This must be lengthy in response to the questions needing to be answered. Please make sure there is at least 3 paragraphs to each question.
Domestic abuse is extremely complicated. It’s not a photograph that registers the minute you look at it. It’s three-dimensional. It’s a piece of sculpture. You have to take the time to walk around it, studying it from different angles, if you want to understand what it’s really like for a woman who is living with an abuser.
Elaine Weiss, Ed.D. Family & Friend’s Guide to Domestic Violence, 2003
In your reading for this week Miller (The Controversy About Women’s Use of Force) explores intimate violence against men and the validity of the CTS. The author also introduces the concept of “mutual combat” or “mutual battering.” This hotly debated and complex issue involves a variety of factors but two important issues need mention here. First, changes in law enforcement policies have created what is commonly referred to as mandatory arrest policies. Mandatory arrest policies typically state that when responding to domestic violence calls the violent offender should be arrested.
Originally lauded by practitioners and advocates as a major step in holding perpetrators accountable for their abusive behavior, many are beginning to rethink their stand of these policies. In jurisdictions where police officers determine who to arrest based on “visible signs of injury” battered women who have used force to defend themselves may be arrested, referred to as a batterer and mandated to attend a batterer’s treatment program (typically a socioeducational intervention group for male batterers).
The reality that many survivors use force against their partners, and are now being arrested for such, has led to the controversial concept of mutual battering. In some police jurisdictions the practice of making dual arrests in which both parties are arrested sometimes leads to the above outcome as well.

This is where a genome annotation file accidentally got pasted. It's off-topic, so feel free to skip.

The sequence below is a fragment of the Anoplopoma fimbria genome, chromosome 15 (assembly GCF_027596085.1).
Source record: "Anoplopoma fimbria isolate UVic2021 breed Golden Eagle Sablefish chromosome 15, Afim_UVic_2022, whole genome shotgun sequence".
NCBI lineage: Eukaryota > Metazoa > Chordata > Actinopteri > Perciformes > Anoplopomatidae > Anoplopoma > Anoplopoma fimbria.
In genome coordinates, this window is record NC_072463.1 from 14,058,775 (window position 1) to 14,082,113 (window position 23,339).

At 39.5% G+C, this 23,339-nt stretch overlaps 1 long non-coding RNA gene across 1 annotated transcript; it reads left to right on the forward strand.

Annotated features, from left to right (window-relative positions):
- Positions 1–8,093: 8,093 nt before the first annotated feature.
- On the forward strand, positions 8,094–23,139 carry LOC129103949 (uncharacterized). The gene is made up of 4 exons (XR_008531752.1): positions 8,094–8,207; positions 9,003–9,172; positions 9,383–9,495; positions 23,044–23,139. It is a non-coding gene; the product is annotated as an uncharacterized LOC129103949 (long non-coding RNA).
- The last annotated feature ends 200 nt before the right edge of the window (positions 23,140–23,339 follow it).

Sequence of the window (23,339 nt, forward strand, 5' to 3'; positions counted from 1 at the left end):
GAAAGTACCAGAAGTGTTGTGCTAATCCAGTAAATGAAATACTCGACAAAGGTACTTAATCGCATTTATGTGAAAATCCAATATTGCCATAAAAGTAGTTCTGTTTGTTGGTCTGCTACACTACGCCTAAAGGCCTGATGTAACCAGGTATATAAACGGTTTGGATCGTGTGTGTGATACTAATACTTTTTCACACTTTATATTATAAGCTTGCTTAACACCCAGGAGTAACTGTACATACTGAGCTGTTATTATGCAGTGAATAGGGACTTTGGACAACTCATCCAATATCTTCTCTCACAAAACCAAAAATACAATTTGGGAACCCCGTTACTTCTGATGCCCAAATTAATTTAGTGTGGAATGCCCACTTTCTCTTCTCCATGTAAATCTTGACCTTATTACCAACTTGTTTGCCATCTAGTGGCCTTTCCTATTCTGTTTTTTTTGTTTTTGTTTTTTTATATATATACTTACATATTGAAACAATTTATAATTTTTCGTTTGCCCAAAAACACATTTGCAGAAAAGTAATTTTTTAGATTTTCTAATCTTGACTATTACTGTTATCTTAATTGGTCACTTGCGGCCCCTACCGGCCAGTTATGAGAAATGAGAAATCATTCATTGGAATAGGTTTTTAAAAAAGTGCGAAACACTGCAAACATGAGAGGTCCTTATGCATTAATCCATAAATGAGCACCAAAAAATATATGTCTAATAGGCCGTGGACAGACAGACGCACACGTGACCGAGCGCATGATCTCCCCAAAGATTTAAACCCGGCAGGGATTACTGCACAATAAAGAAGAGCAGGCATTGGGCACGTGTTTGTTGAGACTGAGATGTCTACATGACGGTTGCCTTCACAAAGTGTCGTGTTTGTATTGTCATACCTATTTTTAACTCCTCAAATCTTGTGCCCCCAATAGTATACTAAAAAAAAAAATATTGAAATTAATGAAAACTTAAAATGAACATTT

Second, early attitudes about domestic violence identified males as batterers and women as victims. As our understanding of this complex issue increases, we are beginning to understand that gender is not the most effective criteria for determining the primary aggressor nor is counting how many times who hit whom. In particular, gender criteria becomes useless when addressing abusive same sex relationships.
Please review the Miller article (in eReserves) in addition to Determining the Primary Aggressor (under Week 3 Content)
For the purposes of this discussion, please respond to the case study below.
Determining the Primary Aggressor Scenario Jane Brown has been married to Ralph Brown for thirteen years. They have three children, ages 11, 9, and 6. One evening Ralph contacts the local police department on his cell phone explaining that his wife is trying to kill him. When the police arrive they find the children crying, the house in disarray, the phone has been pulled from the wall, Jane is hysterical and Ralph is holding his head and complaining that his wife has attacked him. Jane screams that she’s trying to leave but Ralph has taken her car keys. Ralph explains that he took her keys because he was afraid his wife would hurt herself in her hysterical condition, but now wants his wife arrested so that he and his children will be safe.
Respond to the following questions and at least 2 of your classmates’ posts:
1. Is it possible to identify the primary aggressor in this situation. If yes, how? If no, why not?
2. What difficulties might police officers encounter when trying to determine the primary aggressor in this situation?
3. Do you think it is the responsibility of the officers to determine the primary aggressor? If not, then who?
4. Please support your responses with proper in-text citations and references.
This scenario is based on an actual case. Please know that the last time I saw the survivor and children they were safe and doing well. I’ll let you in on the outcome once everyone has posted their responses.
If you are interested in the issue of mandatory arrests you may want to take a look at a controversial work by Linda Mills, Insult to Injury: Rethinking Our Responses to Intimate Abuse (Princeton University Press, 2003). Mills argues that mandatory arrest policies actually serve to hurt, rather than help, survivors.